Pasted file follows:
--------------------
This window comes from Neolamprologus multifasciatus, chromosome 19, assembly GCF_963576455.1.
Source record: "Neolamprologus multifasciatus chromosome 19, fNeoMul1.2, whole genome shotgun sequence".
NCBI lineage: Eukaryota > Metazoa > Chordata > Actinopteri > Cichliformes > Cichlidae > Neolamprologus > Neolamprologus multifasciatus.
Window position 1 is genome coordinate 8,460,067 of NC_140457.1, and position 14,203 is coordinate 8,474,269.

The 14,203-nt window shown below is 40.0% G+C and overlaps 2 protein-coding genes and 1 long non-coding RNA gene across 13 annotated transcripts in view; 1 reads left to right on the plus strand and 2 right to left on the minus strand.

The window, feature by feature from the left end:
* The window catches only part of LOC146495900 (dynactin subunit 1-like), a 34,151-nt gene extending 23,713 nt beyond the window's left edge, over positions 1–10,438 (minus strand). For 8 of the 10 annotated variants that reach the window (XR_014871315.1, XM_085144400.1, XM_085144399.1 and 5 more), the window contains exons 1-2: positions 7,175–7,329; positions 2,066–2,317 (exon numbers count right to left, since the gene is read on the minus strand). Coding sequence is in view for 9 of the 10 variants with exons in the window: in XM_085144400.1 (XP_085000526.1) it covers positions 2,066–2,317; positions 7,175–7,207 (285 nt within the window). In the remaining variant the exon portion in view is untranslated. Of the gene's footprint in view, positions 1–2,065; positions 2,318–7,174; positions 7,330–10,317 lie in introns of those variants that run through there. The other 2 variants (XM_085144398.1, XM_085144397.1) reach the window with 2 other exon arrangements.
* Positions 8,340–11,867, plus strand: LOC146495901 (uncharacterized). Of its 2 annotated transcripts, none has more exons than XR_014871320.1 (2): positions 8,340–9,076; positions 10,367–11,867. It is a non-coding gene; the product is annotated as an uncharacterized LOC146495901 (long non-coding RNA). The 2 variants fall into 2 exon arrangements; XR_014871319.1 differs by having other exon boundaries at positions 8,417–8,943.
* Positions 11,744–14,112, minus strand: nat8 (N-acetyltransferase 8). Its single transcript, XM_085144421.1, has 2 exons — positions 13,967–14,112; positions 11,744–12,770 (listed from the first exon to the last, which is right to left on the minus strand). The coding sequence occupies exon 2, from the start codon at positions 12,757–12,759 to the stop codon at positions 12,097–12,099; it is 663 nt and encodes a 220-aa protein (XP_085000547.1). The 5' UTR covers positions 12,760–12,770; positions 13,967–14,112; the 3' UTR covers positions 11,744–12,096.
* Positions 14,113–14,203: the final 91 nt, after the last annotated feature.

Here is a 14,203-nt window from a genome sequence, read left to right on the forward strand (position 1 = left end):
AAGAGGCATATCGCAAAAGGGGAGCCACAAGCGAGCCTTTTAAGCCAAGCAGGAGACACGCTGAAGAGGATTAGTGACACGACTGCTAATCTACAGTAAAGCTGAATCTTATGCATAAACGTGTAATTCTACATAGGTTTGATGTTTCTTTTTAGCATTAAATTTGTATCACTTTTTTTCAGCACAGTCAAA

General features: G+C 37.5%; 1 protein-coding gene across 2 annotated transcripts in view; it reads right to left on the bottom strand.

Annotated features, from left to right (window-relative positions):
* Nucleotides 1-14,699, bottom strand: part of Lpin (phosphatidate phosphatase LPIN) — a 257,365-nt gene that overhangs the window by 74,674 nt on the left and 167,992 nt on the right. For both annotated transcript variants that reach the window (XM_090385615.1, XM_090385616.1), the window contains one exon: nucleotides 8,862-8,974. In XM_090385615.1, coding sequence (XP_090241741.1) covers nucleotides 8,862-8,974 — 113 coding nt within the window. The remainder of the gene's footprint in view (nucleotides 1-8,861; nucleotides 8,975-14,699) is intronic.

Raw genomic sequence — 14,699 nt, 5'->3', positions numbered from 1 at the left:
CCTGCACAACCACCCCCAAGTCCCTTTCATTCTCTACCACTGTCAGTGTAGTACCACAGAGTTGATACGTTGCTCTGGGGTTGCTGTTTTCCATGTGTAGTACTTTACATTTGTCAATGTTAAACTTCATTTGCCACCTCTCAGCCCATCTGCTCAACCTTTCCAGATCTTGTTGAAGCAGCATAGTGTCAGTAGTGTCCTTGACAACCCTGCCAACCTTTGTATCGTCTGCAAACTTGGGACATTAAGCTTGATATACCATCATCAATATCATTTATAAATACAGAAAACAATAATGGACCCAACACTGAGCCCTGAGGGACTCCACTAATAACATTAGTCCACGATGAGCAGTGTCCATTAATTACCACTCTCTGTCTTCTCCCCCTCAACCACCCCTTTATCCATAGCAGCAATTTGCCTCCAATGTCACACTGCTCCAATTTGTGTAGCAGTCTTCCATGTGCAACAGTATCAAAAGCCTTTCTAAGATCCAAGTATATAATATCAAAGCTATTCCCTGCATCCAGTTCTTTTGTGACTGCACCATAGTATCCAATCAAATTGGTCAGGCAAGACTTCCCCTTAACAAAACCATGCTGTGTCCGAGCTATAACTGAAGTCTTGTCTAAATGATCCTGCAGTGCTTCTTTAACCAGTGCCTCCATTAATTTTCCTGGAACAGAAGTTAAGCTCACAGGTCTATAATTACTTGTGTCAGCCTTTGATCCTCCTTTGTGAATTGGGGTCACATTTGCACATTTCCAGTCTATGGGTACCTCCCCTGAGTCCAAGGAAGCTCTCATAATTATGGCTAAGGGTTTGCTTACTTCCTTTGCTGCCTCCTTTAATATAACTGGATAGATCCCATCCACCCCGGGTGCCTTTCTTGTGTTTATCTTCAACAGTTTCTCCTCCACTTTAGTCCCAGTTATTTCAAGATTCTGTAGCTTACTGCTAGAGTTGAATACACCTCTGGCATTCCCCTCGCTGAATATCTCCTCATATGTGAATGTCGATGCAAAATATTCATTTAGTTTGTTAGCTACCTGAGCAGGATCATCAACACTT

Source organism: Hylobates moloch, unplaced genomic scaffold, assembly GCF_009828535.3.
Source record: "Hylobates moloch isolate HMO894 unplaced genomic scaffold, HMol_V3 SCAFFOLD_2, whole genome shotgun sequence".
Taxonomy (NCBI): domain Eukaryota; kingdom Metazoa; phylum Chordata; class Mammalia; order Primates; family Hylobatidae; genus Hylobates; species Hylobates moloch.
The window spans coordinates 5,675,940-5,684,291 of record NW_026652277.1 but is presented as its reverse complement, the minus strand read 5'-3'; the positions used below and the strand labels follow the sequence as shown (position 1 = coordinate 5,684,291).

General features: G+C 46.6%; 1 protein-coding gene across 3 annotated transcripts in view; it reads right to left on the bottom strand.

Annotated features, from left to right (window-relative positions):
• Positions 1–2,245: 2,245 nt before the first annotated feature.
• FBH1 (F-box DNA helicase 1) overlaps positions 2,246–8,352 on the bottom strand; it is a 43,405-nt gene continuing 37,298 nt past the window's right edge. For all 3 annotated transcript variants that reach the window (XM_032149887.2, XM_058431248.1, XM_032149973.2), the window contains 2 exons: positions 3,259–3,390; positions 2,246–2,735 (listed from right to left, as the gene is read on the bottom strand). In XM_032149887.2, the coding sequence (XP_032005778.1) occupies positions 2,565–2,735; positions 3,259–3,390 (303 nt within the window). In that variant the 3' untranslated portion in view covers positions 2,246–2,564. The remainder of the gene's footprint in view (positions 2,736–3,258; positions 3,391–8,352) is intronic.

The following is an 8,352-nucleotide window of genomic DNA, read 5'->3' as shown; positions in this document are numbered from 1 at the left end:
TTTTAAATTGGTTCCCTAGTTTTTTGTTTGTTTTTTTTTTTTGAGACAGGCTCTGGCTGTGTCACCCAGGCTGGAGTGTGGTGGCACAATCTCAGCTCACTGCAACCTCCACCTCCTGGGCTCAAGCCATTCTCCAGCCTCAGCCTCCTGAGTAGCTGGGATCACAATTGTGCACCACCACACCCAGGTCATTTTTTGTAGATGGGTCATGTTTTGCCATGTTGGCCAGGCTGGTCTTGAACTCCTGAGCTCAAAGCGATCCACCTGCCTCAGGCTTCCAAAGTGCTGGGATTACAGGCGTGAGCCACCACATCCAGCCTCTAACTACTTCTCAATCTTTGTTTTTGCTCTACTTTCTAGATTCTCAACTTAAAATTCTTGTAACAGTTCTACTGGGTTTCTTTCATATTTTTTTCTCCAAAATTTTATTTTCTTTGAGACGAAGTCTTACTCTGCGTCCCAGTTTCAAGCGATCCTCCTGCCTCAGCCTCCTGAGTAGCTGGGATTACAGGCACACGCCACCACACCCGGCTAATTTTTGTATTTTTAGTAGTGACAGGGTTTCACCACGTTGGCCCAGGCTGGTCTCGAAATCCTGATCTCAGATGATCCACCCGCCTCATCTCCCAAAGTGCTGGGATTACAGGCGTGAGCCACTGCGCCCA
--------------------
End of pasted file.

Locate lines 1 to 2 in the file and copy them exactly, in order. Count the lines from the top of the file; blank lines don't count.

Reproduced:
This window comes from Neolamprologus multifasciatus, chromosome 19, assembly GCF_963576455.1.
Source record: "Neolamprologus multifasciatus chromosome 19, fNeoMul1.2, whole genome shotgun sequence".